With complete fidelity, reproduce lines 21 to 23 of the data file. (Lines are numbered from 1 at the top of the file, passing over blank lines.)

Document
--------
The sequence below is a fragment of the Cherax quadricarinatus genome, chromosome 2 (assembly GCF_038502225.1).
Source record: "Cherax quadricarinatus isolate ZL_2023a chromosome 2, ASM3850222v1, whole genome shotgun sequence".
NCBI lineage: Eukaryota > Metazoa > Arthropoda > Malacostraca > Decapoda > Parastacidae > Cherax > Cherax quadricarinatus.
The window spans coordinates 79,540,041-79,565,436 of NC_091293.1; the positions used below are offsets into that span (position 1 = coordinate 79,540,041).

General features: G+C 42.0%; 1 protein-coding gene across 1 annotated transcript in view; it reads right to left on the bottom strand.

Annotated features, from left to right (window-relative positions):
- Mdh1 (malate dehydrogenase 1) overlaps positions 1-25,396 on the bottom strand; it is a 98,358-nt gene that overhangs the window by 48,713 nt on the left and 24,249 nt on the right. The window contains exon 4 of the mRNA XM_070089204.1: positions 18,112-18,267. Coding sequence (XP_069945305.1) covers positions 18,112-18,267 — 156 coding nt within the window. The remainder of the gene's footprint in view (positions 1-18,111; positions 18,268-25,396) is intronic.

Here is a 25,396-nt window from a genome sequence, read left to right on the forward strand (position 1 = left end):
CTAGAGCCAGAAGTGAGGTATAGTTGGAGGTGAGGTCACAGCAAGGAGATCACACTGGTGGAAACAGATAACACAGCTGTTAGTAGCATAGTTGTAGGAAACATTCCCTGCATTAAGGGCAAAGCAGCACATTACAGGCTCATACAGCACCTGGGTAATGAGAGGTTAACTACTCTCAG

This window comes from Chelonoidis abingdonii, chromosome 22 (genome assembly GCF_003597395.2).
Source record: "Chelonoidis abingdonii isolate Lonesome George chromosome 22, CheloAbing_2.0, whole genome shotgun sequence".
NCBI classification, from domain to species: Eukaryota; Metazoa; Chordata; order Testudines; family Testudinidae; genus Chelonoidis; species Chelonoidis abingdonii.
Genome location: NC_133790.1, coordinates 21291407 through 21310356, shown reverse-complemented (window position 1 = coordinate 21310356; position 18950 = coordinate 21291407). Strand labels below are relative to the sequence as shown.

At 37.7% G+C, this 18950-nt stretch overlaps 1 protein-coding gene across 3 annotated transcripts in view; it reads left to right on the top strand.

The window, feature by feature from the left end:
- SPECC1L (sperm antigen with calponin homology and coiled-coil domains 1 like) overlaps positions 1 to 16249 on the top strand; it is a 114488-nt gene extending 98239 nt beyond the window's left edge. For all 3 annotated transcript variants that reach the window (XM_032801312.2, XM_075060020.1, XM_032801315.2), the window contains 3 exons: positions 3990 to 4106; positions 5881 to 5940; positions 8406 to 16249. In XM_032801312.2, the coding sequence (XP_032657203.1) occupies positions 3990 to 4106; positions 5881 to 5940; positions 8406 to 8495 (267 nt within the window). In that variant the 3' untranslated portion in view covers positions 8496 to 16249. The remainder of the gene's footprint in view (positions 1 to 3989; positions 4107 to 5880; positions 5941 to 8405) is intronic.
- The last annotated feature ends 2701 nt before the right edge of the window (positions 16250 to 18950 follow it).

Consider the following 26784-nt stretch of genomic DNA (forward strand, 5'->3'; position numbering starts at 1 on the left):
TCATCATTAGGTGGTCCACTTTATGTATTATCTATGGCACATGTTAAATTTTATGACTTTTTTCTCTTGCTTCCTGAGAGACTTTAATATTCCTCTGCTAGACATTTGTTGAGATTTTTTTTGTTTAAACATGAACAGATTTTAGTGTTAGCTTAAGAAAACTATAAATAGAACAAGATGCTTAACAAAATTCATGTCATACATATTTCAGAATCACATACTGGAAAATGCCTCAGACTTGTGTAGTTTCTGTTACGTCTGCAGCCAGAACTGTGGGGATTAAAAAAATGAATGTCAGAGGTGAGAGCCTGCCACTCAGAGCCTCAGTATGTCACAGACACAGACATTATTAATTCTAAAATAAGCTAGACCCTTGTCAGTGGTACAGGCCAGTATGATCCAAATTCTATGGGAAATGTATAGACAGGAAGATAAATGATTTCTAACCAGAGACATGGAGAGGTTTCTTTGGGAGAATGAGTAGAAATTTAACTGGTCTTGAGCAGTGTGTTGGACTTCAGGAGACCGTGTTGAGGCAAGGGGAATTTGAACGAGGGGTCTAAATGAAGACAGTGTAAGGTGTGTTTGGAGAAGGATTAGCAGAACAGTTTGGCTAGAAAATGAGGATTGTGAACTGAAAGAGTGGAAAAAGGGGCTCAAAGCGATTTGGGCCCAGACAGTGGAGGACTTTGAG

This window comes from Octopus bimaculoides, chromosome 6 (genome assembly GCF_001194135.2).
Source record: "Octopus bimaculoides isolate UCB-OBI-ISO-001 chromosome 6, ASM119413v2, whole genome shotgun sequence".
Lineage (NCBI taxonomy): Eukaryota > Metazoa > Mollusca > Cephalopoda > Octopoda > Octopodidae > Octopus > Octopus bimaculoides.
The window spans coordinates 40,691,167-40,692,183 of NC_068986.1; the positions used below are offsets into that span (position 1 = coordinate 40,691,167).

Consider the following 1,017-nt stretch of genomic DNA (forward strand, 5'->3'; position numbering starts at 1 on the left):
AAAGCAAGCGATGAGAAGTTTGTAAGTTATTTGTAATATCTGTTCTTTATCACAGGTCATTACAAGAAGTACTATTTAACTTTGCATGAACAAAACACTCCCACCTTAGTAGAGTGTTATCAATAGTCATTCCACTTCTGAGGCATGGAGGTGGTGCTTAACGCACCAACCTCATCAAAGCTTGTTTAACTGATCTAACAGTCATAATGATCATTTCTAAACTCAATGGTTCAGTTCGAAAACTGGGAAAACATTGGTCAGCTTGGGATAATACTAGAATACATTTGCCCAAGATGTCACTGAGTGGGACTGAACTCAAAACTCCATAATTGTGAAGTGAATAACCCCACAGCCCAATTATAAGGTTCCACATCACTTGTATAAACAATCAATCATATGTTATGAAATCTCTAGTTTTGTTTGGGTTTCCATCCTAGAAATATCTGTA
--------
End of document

Source record: "Octopus bimaculoides isolate UCB-OBI-ISO-001 chromosome 6, ASM119413v2, whole genome shotgun sequence".
Lineage (NCBI taxonomy): Eukaryota > Metazoa > Mollusca > Cephalopoda > Octopoda > Octopodidae > Octopus > Octopus bimaculoides.
The window spans coordinates 40,691,167-40,692,183 of NC_068986.1; the positions used below are offsets into that span (position 1 = coordinate 40,691,167).